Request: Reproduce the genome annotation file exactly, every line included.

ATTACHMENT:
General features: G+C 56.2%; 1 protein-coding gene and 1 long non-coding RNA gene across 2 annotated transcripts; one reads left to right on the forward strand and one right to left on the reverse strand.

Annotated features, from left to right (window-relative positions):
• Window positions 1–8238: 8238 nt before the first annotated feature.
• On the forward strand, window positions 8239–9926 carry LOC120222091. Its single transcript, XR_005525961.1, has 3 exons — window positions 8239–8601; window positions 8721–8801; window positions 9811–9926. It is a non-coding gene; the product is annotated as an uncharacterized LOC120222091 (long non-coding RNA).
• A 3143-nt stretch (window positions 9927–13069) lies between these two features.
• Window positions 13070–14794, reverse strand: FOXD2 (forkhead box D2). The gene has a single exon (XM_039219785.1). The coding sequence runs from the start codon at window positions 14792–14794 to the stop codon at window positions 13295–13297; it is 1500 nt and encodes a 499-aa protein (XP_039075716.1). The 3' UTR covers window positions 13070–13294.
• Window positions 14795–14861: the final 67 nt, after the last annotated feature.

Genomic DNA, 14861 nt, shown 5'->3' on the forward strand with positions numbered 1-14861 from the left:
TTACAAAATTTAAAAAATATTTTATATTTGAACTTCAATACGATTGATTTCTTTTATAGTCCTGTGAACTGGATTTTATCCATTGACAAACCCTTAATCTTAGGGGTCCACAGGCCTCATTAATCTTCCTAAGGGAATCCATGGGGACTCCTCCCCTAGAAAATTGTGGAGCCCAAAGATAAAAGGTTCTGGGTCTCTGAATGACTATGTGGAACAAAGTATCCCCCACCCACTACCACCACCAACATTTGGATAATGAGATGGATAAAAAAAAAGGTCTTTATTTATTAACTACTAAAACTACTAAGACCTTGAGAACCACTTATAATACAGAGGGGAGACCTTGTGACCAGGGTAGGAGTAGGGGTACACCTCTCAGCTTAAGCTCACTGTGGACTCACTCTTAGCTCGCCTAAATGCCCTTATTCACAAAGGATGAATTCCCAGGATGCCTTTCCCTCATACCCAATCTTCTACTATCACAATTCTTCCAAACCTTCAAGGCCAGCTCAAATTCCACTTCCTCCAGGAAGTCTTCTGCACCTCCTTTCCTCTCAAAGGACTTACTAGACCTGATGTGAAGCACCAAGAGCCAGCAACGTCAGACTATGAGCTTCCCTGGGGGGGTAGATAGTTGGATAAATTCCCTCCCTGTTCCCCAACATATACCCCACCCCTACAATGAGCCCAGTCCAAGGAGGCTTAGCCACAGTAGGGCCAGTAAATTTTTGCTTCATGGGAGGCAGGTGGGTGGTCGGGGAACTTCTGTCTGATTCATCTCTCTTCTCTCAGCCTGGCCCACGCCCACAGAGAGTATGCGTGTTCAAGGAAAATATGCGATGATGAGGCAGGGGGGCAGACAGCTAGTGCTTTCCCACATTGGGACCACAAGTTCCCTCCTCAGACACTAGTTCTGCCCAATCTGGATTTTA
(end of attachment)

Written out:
General features: G+C 56.2%; 1 protein-coding gene and 1 long non-coding RNA gene across 2 annotated transcripts; one reads left to right on the forward strand and one right to left on the reverse strand.

Annotated features, from left to right (window-relative positions):
• Window positions 1–8238: 8238 nt before the first annotated feature.
• On the forward strand, window positions 8239–9926 carry LOC120222091. Its single transcript, XR_005525961.1, has 3 exons — window positions 8239–8601; window positions 8721–8801; window positions 9811–9926. It is a non-coding gene; the product is annotated as an uncharacterized LOC120222091 (long non-coding RNA).
• A 3143-nt stretch (window positions 9927–13069) lies between these two features.
• Window positions 13070–14794, reverse strand: FOXD2 (forkhead box D2). The gene has a single exon (XM_039219785.1). The coding sequence runs from the start codon at window positions 14792–14794 to the stop codon at window positions 13295–13297; it is 1500 nt and encodes a 499-aa protein (XP_039075716.1). The 3' UTR covers window positions 13070–13294.
• Window positions 14795–14861: the final 67 nt, after the last annotated feature.

Genomic DNA, 14861 nt, shown 5'->3' on the forward strand with positions numbered 1-14861 from the left:
TTACAAAATTTAAAAAATATTTTATATTTGAACTTCAATACGATTGATTTCTTTTATAGTCCTGTGAACTGGATTTTATCCATTGACAAACCCTTAATCTTAGGGGTCCACAGGCCTCATTAATCTTCCTAAGGGAATCCATGGGGACTCCTCCCCTAGAAAATTGTGGAGCCCAAAGATAAAAGGTTCTGGGTCTCTGAATGACTATGTGGAACAAAGTATCCCCCACCCACTACCACCACCAACATTTGGATAATGAGATGGATAAAAAAAAAGGTCTTTATTTATTAACTACTAAAACTACTAAGACCTTGAGAACCACTTATAATACAGAGGGGAGACCTTGTGACCAGGGTAGGAGTAGGGGTACACCTCTCAGCTTAAGCTCACTGTGGACTCACTCTTAGCTCGCCTAAATGCCCTTATTCACAAAGGATGAATTCCCAGGATGCCTTTCCCTCATACCCAATCTTCTACTATCACAATTCTTCCAAACCTTCAAGGCCAGCTCAAATTCCACTTCCTCCAGGAAGTCTTCTGCACCTCCTTTCCTCTCAAAGGACTTACTAGACCTGATGTGAAGCACCAAGAGCCAGCAACGTCAGACTATGAGCTTCCCTGGGGGGGTAGATAGTTGGATAAATTCCCTCCCTGTTCCCCAACATATACCCCACCCCTACAATGAGCCCAGTCCAAGGAGGCTTAGCCACAGTAGGGCCAGTAAATTTTTGCTTCATGGGAGGCAGGTGGGTGGTCGGGGAACTTCTGTCTGATTCATCTCTCTTCTCTCAGCCTGGCCCACGCCCACAGAGAGTATGCGTGTTCAAGGAAAATATGCGATGATGAGGCAGGGGGGCAGACAGCTAGTGCTTTCCCACATTGGGACCACAAGTTCCCTCCTCAGACACTAGTTCTGCCCAATCTGGATTTTA